On Tuesday, June 2, Sepp Blatter announced his intention to resign as Fifa president just four days after winning re-election to a fifth term – an electoral victory that simply could not have happened without the support of Fifa’s African members.
According to unofficial calculations, the 133 votes secretly cast for Blatter came from Africa (53), Asia (46), North America (minus the United States) and the Caribbean (34).
Why did Africans unanimously support the leader of a troubled, even loathed, organisation, which two days earlier witnessed the arrest of seven of its executives in Zurich on US bribery and corruption charges?
As an academic who has been researching, publishing and teaching the history and culture of African football for two decades, I want to offer a possible answer to this challenging question.
A long relationship
Africa’s allegiance to Blatter stems in part from the continent’s rich history of engagement with Fifa.
In the age of decolonisation, newly independent African states asserted their national sovereignty and global citizenship by joining transnational institutions like the United Nations, the International Olympic Committee and Fifa.
By the mid-1960s, the Confederation of African Football (CAF, founded in 1957) comprised nearly half of Fifa’s membership and formed the largest voting bloc in the organisation.
African nations went on to transform global football, or soccer, in a number of ways.
CAF made the sport more inclusive and representative. It introduced an anti-racist clause into Fifa’s constitution. It spearheaded a successful campaign that ostracised apartheid South Africa from world football from 1961 to 1992 (with a brief reprieve in 1963).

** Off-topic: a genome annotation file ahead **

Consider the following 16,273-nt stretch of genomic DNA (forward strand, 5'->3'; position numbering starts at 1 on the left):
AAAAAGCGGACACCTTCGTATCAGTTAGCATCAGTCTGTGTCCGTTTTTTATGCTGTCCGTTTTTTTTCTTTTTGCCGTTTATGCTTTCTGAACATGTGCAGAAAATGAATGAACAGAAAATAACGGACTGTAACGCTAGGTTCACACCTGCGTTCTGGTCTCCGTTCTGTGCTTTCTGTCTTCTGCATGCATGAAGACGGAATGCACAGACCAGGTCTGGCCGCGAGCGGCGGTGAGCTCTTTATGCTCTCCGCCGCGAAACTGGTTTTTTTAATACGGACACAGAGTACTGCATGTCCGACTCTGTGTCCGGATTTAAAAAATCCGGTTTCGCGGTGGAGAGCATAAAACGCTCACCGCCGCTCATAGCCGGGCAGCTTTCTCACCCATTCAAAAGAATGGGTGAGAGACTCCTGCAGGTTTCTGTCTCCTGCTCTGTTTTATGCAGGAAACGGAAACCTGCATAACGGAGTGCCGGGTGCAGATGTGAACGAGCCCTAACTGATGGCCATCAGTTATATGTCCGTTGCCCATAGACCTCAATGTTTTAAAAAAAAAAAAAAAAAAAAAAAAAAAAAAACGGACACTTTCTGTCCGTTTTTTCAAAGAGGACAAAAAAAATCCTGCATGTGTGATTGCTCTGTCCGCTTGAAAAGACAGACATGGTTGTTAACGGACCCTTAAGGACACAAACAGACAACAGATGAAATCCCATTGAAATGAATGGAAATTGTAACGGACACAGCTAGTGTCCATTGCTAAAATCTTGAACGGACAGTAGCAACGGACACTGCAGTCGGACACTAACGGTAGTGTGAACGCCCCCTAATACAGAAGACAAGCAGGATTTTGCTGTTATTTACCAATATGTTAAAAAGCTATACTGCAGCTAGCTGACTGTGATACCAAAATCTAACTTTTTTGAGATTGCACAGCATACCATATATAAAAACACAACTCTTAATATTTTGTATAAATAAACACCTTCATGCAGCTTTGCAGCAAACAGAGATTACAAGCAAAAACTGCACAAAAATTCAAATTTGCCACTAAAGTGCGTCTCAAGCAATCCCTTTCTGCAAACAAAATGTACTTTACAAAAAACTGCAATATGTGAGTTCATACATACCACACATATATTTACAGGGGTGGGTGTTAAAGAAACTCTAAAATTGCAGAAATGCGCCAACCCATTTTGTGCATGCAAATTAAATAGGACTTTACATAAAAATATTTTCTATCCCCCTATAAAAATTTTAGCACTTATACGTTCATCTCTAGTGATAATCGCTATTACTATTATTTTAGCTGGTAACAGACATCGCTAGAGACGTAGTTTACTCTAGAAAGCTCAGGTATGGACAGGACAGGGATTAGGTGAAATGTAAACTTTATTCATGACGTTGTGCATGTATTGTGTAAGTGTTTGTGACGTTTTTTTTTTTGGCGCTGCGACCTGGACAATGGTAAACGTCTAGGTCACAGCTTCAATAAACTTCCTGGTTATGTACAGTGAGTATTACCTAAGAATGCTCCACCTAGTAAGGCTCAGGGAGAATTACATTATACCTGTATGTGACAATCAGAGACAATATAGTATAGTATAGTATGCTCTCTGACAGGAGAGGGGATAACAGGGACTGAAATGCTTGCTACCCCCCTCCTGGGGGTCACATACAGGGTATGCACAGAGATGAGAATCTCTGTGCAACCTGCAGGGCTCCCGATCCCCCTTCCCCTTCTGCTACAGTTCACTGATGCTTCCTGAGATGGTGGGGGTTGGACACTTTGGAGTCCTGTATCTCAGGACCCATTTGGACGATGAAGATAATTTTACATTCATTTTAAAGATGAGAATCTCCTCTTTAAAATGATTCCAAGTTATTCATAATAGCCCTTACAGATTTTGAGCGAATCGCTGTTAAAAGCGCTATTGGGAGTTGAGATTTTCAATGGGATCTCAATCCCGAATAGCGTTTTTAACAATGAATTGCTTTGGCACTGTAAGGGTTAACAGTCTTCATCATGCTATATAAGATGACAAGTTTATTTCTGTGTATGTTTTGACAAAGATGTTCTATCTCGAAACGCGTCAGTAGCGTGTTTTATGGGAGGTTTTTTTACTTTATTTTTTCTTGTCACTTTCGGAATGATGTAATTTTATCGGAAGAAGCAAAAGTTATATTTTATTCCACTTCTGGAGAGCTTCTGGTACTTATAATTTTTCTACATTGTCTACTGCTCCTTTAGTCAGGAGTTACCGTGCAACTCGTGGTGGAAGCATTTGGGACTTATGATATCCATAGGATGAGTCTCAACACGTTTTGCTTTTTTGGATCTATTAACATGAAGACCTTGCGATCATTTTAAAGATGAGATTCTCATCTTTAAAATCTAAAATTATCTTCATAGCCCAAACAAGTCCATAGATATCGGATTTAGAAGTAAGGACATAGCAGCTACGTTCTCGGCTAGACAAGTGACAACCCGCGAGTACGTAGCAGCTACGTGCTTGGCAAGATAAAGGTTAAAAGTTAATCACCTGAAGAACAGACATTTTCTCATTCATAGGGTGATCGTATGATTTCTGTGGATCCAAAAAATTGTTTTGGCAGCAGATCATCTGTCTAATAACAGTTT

It flexed its political muscle in 1974 as African votes helped propel Brazilian businessman João Havelange to the Fifa presidency in a closely contested race against the incumbent Stanley Rous, an English school headmaster unsympathetic to apartheid’s critics. Once at the helm, Havelange shrewdly stuck to his pledge to keep South Africa out of world football until apartheid’s demise.
At Fifa, Africans fought for guaranteed berths in the World Cup finals. Fifa allots a different number of places in the tournament to each continental confederation based on multiple rounds of qualifying matches – but to begin with did not do so for CAF. African nations boycotted the 1966 tournament in England over this issue. Finally, the Eurocentric world body awarded Africa a place at Mexico 1970 (taken up by Morocco).
With Havelange’s endorsement, the number of African teams in the World Cup gradually increased, reaching five in 1998. Fifa’s new youth World Cup tournaments and, later, women’s competitions, also prominently included an adequate number of African finalists.
Follow the money
Africa’s backing of Blatter cannot be fully explained, however, without considering the economic dimension.
Fifa’s institutionalised system of patron-client relations, crafted by Havelange and expanded by Blatter, has been described by some observers as rewarding African football administrators with cash in exchange for votes.
Under Blatter, the revenue flow from the world body to African member national associations spiked exponentially
An illustrative example is the GOAL assistance programme established in 1999 to fund football development projects.
Most of the hundreds of millions of dollars disbursed by the programme have gone to resource-poor countries in Africa, Asia and the Caribbean. In these regions, the money paid for the construction of modern new headquarters for national associations and a number of pitches.